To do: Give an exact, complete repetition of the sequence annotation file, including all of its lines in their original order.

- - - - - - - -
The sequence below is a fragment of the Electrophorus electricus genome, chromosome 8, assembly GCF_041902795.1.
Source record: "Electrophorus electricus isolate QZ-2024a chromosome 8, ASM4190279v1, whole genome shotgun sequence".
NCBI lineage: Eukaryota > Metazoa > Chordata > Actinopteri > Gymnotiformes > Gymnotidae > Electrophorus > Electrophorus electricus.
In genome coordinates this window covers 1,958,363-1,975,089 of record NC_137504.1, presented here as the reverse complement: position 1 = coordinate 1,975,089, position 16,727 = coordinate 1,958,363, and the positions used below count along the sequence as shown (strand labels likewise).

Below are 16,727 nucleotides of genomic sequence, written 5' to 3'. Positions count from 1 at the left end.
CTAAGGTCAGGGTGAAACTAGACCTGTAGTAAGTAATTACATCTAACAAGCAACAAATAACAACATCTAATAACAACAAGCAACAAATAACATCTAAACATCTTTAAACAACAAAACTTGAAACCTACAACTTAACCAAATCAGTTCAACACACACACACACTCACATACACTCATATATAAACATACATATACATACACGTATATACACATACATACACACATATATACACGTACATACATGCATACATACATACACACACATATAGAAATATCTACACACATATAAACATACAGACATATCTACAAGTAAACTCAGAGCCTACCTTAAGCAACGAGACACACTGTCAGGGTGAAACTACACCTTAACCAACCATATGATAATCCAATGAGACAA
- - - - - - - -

The sequence below is a fragment of the Electrophorus electricus genome, chromosome 8, assembly GCF_041902795.1.
Source record: "Electrophorus electricus isolate QZ-2024a chromosome 8, ASM4190279v1, whole genome shotgun sequence".
NCBI lineage: Eukaryota > Metazoa > Chordata > Actinopteri > Gymnotiformes > Gymnotidae > Electrophorus > Electrophorus electricus.
In genome coordinates this window covers 1,958,363-1,975,089 of record NC_137504.1, presented here as the reverse complement: position 1 = coordinate 1,975,089, position 16,727 = coordinate 1,958,363, and the positions used below count along the sequence as shown (strand labels likewise).

Below are 16,727 nucleotides of genomic sequence, written 5' to 3'. Positions count from 1 at the left end.
CTAAGGTCAGGGTGAAACTAGACCTGTAGTAAGTAATTACATCTAACAAGCAACAAATAACAACATCTAATAACAACAAGCAACAAATAACATCTAAACATCTTTAAACAACAAAACTTGAAACCTACAACTTAACCAAATCAGTTCAACACACACACACACTCACATACACTCATATATAAACATACATATACATACACGTATATACACATACATACACACATATATACACGTACATACATGCATACATACATACACACACATATAGAAATATCTACACACATATAAACATACAGACATATCTACAAGTAAACTCAGAGCCTACCTTAAGCAACGAGACACACTGTCAGGGTGAAACTACACCTTAACCAACCATATGATAATCCAATGAGACAA